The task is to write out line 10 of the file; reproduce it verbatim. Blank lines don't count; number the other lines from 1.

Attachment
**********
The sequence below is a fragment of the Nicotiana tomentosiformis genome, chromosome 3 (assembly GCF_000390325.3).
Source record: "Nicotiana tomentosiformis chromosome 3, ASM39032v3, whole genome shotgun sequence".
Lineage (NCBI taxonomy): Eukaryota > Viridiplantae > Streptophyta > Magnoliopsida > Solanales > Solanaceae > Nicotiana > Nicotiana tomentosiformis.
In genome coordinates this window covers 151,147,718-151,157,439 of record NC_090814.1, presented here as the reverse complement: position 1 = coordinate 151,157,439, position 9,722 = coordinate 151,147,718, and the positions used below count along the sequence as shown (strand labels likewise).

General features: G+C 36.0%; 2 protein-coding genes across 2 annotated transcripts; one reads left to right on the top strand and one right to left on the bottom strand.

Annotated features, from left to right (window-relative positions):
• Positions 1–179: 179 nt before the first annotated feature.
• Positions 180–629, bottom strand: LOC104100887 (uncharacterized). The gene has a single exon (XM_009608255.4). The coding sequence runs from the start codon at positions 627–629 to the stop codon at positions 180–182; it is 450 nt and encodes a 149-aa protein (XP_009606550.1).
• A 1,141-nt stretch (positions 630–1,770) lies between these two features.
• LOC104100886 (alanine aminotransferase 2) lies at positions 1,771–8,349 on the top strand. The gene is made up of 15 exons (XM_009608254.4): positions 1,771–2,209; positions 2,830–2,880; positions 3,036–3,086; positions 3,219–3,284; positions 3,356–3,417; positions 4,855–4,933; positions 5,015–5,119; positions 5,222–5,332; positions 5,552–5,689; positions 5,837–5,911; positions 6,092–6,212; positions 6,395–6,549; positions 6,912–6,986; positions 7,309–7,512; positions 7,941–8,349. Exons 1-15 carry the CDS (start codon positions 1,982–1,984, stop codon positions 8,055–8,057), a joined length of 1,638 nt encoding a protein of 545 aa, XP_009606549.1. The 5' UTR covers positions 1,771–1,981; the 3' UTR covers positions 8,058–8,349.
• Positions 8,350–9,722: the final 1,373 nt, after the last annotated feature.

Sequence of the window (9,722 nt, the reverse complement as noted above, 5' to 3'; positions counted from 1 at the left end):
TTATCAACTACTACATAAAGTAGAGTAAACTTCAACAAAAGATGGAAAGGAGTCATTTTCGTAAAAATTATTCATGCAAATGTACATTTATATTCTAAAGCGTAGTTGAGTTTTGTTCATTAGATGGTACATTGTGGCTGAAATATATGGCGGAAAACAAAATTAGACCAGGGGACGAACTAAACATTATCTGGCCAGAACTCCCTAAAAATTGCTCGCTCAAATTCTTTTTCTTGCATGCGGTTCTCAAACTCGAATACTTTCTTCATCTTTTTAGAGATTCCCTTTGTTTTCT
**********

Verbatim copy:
• LOC104100886 (alanine aminotransferase 2) lies at positions 1,771–8,349 on the top strand. The gene is made up of 15 exons (XM_009608254.4): positions 1,771–2,209; positions 2,830–2,880; positions 3,036–3,086; positions 3,219–3,284; positions 3,356–3,417; positions 4,855–4,933; positions 5,015–5,119; positions 5,222–5,332; positions 5,552–5,689; positions 5,837–5,911; positions 6,092–6,212; positions 6,395–6,549; positions 6,912–6,986; positions 7,309–7,512; positions 7,941–8,349. Exons 1-15 carry the CDS (start codon positions 1,982–1,984, stop codon positions 8,055–8,057), a joined length of 1,638 nt encoding a protein of 545 aa, XP_009606549.1. The 5' UTR covers positions 1,771–1,981; the 3' UTR covers positions 8,058–8,349.